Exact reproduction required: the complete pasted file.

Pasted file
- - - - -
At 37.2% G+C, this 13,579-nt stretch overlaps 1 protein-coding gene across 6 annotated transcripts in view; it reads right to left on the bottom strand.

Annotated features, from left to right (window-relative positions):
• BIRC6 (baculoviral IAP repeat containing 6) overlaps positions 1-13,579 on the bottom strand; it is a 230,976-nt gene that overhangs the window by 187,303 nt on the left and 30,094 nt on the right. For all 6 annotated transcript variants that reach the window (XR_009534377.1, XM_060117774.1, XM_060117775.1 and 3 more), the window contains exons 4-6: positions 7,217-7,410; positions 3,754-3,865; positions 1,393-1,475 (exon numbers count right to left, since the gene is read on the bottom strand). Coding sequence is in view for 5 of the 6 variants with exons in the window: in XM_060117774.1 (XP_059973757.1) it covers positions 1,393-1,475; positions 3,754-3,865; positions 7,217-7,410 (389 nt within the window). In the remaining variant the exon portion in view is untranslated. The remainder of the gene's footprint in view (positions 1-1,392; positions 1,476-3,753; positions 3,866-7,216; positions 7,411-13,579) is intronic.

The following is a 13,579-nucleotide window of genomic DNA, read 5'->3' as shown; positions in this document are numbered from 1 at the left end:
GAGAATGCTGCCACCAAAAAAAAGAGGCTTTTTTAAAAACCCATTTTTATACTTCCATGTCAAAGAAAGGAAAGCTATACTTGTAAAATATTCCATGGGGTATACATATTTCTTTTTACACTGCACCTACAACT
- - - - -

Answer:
At 37.2% G+C, this 13,579-nt stretch overlaps 1 protein-coding gene across 6 annotated transcripts in view; it reads right to left on the bottom strand.

Annotated features, from left to right (window-relative positions):
• BIRC6 (baculoviral IAP repeat containing 6) overlaps positions 1-13,579 on the bottom strand; it is a 230,976-nt gene that overhangs the window by 187,303 nt on the left and 30,094 nt on the right. For all 6 annotated transcript variants that reach the window (XR_009534377.1, XM_060117774.1, XM_060117775.1 and 3 more), the window contains exons 4-6: positions 7,217-7,410; positions 3,754-3,865; positions 1,393-1,475 (exon numbers count right to left, since the gene is read on the bottom strand). Coding sequence is in view for 5 of the 6 variants with exons in the window: in XM_060117774.1 (XP_059973757.1) it covers positions 1,393-1,475; positions 3,754-3,865; positions 7,217-7,410 (389 nt within the window). In the remaining variant the exon portion in view is untranslated. The remainder of the gene's footprint in view (positions 1-1,392; positions 1,476-3,753; positions 3,866-7,216; positions 7,411-13,579) is intronic.

The following is a 13,579-nucleotide window of genomic DNA, read 5'->3' as shown; positions in this document are numbered from 1 at the left end:
GAGAATGCTGCCACCAAAAAAAAGAGGCTTTTTTAAAAACCCATTTTTATACTTCCATGTCAAAGAAAGGAAAGCTATACTTGTAAAATATTCCATGGGGTATACATATTTCTTTTTACACTGCACCTACAACT